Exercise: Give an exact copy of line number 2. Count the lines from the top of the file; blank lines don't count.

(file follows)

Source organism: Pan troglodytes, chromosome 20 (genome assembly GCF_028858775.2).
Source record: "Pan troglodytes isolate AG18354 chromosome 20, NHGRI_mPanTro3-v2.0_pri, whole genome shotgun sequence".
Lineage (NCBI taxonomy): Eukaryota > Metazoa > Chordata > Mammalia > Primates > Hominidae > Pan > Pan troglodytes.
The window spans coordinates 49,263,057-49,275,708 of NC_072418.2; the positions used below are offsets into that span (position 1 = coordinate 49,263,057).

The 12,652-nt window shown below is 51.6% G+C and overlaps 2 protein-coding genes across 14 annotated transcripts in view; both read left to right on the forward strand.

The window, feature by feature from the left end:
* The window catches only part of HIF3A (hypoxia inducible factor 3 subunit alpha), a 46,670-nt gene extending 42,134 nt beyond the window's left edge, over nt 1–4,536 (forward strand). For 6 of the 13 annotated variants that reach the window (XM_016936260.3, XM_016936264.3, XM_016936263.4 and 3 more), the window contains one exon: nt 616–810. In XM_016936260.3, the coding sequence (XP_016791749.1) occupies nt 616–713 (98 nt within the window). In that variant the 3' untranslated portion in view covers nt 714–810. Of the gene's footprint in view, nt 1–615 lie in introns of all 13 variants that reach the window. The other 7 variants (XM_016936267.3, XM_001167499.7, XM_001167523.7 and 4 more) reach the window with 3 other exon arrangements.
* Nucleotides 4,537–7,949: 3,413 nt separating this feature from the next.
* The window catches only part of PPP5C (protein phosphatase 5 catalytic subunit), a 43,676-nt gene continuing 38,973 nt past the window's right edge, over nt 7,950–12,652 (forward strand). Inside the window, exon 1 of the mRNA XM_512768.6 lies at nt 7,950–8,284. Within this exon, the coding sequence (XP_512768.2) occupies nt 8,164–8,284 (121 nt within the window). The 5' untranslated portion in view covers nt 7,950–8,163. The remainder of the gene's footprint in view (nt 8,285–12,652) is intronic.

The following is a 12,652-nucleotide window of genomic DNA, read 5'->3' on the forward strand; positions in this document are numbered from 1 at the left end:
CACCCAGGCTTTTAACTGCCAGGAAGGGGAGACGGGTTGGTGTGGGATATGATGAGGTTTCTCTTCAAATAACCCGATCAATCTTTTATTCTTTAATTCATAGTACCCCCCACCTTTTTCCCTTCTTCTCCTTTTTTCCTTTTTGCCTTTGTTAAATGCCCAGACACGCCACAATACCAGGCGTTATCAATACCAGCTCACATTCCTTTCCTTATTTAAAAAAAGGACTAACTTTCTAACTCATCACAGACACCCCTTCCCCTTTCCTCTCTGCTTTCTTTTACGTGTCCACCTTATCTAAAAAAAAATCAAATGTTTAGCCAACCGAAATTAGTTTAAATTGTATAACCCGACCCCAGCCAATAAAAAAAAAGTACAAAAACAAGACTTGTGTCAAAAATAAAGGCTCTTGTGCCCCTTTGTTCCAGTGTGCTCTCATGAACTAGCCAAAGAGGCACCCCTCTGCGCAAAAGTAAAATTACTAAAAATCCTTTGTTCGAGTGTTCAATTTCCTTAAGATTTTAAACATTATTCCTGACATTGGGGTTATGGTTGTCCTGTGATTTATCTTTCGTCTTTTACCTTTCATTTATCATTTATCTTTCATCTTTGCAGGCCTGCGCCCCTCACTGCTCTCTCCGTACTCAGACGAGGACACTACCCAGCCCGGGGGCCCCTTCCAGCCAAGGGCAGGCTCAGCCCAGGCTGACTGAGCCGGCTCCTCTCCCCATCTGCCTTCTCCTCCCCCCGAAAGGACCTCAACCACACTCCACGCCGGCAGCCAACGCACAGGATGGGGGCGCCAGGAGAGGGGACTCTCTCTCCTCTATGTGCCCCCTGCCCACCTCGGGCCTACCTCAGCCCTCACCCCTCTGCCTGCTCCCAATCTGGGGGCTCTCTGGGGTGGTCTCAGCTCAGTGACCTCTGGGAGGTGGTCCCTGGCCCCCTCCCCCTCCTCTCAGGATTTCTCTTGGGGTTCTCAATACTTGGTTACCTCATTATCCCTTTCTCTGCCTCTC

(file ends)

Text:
Source record: "Pan troglodytes isolate AG18354 chromosome 20, NHGRI_mPanTro3-v2.0_pri, whole genome shotgun sequence".